The marching training for the constables
Even until today, the Constables of the Police, comprising the majority of the force, are not trained in anything more than marching. Almost for the entirety of their training period of six months or more, the recruits march around the parade ground. One must wonder if this practice was not for the colonial times, when the image of the Police was a White man on the horse and the native constables following him on foot.
While these traditions or culture are merely symbolic and often impractical, some other colonial legacies present more difficulties. Rules and practices based on the Police Act create institutional barriers to moving forward from the colonial idea of controlling the people. Creation of classes within the police force is such a rule. There are three classes within the Police force – the lower constables, the middle inspectors, and the higher superintendents. These classes within the members of the force dictate their actions and limitations. They also create an unchangeable hierarchical class structure within the force.
The constables, who number the largest of the force, are not trained in the law and do not have the power to make arrests or do anything much other than complying with orders given by their supervisors – the inspectors. The inspectors, on the other hand, are the ones that do majority of the actual work to maintain the law and order and to provide policing service to the population. The senior superintendents were designed to watch over their lower ranks within the force in order to monitor and guide them, but were not to participate in day-to-day policing work. This structure does not allow the Police to reform their ranks in order to best serve the needs of a modern Bangladesh.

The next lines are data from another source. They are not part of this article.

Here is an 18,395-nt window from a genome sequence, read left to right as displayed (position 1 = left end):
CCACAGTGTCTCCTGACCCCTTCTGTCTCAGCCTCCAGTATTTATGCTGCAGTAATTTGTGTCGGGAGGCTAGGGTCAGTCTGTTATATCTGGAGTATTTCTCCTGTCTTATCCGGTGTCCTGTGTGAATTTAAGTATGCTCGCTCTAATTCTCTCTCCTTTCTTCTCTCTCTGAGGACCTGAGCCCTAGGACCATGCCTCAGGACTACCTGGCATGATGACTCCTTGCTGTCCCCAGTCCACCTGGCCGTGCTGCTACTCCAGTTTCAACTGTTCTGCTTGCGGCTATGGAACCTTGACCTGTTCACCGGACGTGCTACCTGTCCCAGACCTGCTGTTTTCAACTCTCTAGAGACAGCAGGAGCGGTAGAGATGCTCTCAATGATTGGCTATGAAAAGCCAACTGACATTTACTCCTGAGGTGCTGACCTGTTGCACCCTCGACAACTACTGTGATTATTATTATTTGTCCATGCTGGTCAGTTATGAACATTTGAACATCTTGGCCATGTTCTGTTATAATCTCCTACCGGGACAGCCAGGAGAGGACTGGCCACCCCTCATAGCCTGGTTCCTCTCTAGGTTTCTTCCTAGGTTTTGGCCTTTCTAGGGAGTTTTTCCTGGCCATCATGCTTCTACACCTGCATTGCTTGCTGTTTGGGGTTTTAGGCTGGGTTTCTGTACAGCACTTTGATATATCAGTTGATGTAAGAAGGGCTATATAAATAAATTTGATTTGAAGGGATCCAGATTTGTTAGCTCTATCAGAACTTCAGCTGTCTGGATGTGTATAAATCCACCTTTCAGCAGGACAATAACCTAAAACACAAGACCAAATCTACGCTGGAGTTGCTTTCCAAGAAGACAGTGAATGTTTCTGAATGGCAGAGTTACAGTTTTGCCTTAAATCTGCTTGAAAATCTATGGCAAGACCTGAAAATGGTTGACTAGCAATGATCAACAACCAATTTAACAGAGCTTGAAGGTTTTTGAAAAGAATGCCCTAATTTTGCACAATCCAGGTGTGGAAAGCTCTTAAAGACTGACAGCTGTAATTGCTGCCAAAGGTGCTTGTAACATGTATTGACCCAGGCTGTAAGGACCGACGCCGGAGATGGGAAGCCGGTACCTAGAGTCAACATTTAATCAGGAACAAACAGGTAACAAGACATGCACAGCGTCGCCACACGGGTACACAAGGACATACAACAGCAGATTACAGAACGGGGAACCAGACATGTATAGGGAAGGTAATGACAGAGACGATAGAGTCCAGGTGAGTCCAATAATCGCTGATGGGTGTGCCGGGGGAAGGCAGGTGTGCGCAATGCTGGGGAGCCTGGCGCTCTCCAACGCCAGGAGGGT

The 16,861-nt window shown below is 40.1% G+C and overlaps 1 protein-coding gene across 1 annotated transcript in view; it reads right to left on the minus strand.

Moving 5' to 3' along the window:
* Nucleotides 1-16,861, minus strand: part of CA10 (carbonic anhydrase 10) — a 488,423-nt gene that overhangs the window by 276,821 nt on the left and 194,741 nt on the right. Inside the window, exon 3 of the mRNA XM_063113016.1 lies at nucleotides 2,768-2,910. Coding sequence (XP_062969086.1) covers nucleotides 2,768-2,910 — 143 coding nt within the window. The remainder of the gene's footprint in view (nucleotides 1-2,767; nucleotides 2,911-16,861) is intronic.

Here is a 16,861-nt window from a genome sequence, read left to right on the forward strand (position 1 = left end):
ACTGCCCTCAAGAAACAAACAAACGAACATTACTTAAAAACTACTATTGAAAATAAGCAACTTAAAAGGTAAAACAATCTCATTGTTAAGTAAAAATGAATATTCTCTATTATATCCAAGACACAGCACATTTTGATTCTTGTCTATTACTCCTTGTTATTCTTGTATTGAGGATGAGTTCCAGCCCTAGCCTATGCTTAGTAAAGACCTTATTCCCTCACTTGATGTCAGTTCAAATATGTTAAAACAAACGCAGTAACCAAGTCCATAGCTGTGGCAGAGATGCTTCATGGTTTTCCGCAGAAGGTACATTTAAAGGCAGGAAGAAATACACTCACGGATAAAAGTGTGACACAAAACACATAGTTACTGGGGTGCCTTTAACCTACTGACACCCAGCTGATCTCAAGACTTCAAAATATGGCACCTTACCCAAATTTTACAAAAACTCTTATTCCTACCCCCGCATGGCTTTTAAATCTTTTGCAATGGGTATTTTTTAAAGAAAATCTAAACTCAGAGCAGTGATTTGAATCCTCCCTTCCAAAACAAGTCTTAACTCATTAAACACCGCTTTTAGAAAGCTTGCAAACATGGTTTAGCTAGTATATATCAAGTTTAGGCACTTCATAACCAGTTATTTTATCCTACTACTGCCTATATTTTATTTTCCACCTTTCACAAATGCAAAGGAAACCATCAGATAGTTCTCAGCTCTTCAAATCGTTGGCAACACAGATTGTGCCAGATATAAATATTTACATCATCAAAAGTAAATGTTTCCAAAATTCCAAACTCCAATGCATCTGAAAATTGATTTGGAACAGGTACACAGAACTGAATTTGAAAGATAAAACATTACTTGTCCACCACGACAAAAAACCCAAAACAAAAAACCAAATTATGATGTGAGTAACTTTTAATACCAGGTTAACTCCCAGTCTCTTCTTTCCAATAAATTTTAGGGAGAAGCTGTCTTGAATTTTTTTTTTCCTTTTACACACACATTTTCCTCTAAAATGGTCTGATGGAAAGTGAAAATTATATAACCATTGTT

In the colonial period it was important for the Police force to be embedded within civilian society in order to gather intelligence and suppress political uprising. Officers in the Police, especially the superintendents, often held ex-officio positions on various boards, committees, governing bodies of civic and public organisations. This not only enabled them to know the activities of the organisations and their members but also to actively influence those organisations with the agenda of the government. This practice is still visible today, and Police officials are seen holding high ranking positions by virtue of their office in various organisations, especially cultural and sports associations. As such these public bodies are not truly free to do as they will.
Bangladesh Police today is comprised of many bright, intelligent and patriotic individuals who understand that even though they don’t lack in commitment, they face institutional mechanisms that deter them from providing a people-friendly service. Some of them have played leading roles in reform initiatives over the years but unfortunately most initiatives become stagnant after the recommendation phase. As time goes, the Police continues to be criticised for being an oppressive force, cracking down on the people but this cannot be overcome until the basic principles and law governing the Police force are updated to the modern time.
Cover Image credit: CC from Wikimedia Commons/Redwoan Ahmed.
This article has been republished with permission from the IAPS blog where it was originally published and can be accessed here.
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About The Author
Asheque Haque is a security expert from Bangladesh. He is a graduate in South Asia and Global Security from King’s College London, and is an independent consultant on CVE.